Cognitive dissonance is a difficult thing to recognize—most especially when it’s within oneself.
Listening to one of my favorite podcasts recently, the conversation turned to what social media should be “allowed to” do.
A regularly cogent member of the particular team, said a given entity (if not all of them) shouldn’t be allowed to make “algorithmic feeds.”
What that means is, they ought not be able to manipulate what people see, to a particular end.
This—in itself—is absolutely ridiculous.
Each of us has a desire to get others to see the world through our lens. Many do it because they believe their vantage point offers the “truest picture of reality.”
Be assured, my perspective does no such thing. Put another way, you can be certain more than a few people have “truer” viewpoints than my own.
This is why people like me should always tell others, “Don’t just look at me, and what I say. Take things in from a variety of positions, then decide for yourself what appears correct, and what’s not.”
Simply put, my way of looking at things is not the “be-all-end-all,” with which you should be forced to agree.
But there’s a broader point I need to address.
Where the commentator in question really went off the rails, is in the insinuation (intended or not), that algorithmic feeds should be “abolished.”
To begin with, that means a social media company shouldn’t be able to make it so my “friends’” content is not more prominently displayed, than that of a stranger, who happens to be six degrees of separation from me.
The thing that really makes this idea problematic though, is the idea of “abolishment” or “abolition.”
The question must be asked, “Who would be tasked, or trusted with moderating such an edict?”
Anyone paying attention, has watched while people in the United States Federal Bureau of Investigation, and the Internal Revenue Service, have leveled their collective barrels against Conservatives.
It’s taken an extraordinary amount of chutzpah, on the part of various folks, to begin to get people to really look at what’s happening, and start to employ corrective actions to those entities and others.
Many argue the things yet done are nowhere near what needs to happen.
People who have worked in such entities, or similar ones, are saying the FBI (by way of example) should be disbanded, and its resources reallocated to governmental agencies who are not as corrupt.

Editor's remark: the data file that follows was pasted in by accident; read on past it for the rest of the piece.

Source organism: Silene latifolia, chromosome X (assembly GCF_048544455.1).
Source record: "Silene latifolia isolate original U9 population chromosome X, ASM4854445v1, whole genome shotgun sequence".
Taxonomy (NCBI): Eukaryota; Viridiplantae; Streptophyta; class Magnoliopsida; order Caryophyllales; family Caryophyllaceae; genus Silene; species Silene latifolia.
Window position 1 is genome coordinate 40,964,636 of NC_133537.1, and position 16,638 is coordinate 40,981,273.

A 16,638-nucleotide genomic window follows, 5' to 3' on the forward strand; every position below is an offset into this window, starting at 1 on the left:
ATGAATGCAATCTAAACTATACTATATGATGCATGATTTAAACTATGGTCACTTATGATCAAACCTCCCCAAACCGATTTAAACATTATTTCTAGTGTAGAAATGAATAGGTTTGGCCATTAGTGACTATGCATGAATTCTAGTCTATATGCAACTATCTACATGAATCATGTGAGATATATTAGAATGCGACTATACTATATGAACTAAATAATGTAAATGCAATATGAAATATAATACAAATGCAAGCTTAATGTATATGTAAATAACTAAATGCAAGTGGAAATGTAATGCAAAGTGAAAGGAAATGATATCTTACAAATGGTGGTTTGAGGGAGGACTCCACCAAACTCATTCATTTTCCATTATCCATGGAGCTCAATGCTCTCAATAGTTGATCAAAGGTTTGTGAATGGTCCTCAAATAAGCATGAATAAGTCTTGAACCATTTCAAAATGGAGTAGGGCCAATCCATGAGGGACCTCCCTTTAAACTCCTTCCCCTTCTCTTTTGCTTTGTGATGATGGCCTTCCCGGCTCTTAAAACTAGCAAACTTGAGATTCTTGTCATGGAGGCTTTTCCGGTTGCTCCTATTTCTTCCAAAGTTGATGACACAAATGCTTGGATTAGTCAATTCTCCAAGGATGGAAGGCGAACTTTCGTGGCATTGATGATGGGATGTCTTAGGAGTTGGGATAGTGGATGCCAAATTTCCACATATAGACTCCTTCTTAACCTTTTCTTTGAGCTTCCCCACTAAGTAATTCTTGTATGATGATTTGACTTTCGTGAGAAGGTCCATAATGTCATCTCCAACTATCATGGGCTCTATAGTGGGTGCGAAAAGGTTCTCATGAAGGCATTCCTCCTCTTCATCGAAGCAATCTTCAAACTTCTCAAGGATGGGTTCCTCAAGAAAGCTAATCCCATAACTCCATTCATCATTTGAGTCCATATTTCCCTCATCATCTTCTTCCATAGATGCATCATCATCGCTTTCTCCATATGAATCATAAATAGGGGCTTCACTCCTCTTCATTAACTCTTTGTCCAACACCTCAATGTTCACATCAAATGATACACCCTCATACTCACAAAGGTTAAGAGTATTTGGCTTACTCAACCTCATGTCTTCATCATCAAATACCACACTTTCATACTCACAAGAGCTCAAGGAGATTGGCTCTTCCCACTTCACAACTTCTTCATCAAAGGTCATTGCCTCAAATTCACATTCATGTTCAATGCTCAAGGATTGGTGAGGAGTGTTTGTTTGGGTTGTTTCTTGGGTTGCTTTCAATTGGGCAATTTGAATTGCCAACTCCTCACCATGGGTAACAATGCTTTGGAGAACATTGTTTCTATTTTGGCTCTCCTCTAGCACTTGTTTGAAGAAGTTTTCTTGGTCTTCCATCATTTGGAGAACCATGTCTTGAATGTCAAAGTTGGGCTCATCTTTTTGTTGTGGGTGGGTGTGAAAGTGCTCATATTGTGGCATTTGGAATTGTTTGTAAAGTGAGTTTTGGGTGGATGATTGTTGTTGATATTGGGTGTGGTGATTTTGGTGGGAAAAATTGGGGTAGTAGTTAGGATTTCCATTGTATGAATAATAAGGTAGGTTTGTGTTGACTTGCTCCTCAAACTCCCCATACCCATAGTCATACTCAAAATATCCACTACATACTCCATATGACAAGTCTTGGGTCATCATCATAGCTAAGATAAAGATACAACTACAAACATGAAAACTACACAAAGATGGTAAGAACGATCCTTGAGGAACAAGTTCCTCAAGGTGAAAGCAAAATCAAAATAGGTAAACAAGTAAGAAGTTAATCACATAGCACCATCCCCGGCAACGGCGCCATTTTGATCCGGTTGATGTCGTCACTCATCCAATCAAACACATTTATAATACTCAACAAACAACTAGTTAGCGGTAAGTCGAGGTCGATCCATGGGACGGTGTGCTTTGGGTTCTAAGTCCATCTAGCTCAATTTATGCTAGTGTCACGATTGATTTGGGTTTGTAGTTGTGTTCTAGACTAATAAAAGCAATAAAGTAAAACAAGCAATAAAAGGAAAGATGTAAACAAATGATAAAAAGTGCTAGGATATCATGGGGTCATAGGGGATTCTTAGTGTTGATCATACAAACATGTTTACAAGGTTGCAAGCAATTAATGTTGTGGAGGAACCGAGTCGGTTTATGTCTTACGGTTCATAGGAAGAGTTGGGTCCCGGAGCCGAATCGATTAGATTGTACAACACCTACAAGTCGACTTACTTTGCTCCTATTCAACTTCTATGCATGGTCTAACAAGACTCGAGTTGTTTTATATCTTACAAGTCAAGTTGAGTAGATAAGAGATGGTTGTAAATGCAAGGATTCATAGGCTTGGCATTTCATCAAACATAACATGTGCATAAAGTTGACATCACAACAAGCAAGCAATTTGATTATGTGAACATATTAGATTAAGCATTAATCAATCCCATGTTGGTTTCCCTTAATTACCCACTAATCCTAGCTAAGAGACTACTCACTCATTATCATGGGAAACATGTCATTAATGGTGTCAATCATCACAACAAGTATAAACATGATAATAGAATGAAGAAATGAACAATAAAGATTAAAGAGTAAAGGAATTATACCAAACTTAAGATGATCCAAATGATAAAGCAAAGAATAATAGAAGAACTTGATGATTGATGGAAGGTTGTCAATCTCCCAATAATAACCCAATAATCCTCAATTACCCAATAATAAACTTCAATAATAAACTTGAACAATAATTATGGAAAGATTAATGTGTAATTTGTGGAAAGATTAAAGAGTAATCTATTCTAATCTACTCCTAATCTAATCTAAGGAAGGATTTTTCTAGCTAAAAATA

I—for one—am not sure I believe that’s a meaningful solution.
After all, if the FBI can be (or become) rotten, why do we assume other parts of government to which their resources are moved, cannot do likewise?
The final point though, is this. When you allow folks to have power to abolish, or ban, or whatever various activities, you must be very careful to limit that as much as possible. And frankly, that’s really not enough.
Having drawn lines in the sand, you must be ever vigilant, to ensure those individuals don’t overstep.
More importantly (at least in my way of looking at things), what I want, you may detest.
Does that mean I shouldn’t be looking at things I detest? On the flip side, does it mean I should always get what I like?
I should say neither of these is true.
When I go to a delicatessen, and order ham on rye though, if I find I don’t like how this one prepares the food—that the ham doesn’t taste right, or the rye is lackluster—I should be able to walk away, and try another deli.
I get that gigantic social media entities can be couched as not quite the “only game in town.”
That said, I should be quick to point out that other, smaller ones exist.
If I’m honest, I do still frequent the larger ones.
Even so, I try to make it my business, to visit the “smaller” ones as well.
In doing this, I find my perspective remains more balanced.
I’m not so ready to buy in, to wild conspiracy theories.
I am prone to look at the “mainstream” with a more jaundiced eye though.
Thomas Jefferson was reputed to have said, “A well informed citizenry is the best defense against tyranny.”
The point of such a statement is this.
Blaming others for your failure, or the failure of your society, or country, when the onus is at least partially yours is not just weak, but entirely unhelpful.
Put simply, we must each look at the World around us from a perspective that says, “I can’t just look for truth here or there, I must confirm what is real by looking all around me.”
It is this methodology that far too many lack.
It’s been said—and I have no idea whether or not this is really the case, though based on what I see, I suspect it is—that Conservatives or “rightists” have a tendency to consume information from a wide variety of sources, where Liberals, or “leftists,” tend to look mostly (if not solely) to the wellsprings that most match their own beliefs.
Regardless the truth of such a statement, we must all work to add variety to our “daily intake of information.”
Yes, you should know, those four fingers are “pointing back at me.” That’s as it should be.
If I had a message to impart in this little piece, it would be that the answer is not to abolish or ban ways of doing things—most particularly not through governmental rules, laws and regulations.
Of course, a case can be made for times when that’s called for (murdering neighbors because they refuse to kowtow to you way of looking at things comes to mind), but they should always be kept to a minimum and deal with only the harshest situations.
As always, I’m more than willing to hear how I’m mistaken.
I should tell you though, I don’t tend to say something in a video, write it, or whatever, because I haven’t taken a large amount of time to consider what I’m putting out there.
That considered, I’d like to know what others think about both what I have to say, and how things ought to be handled.
Feel free to post comments whether you agree, or couldn’t more vehemently disagree with what I have to say.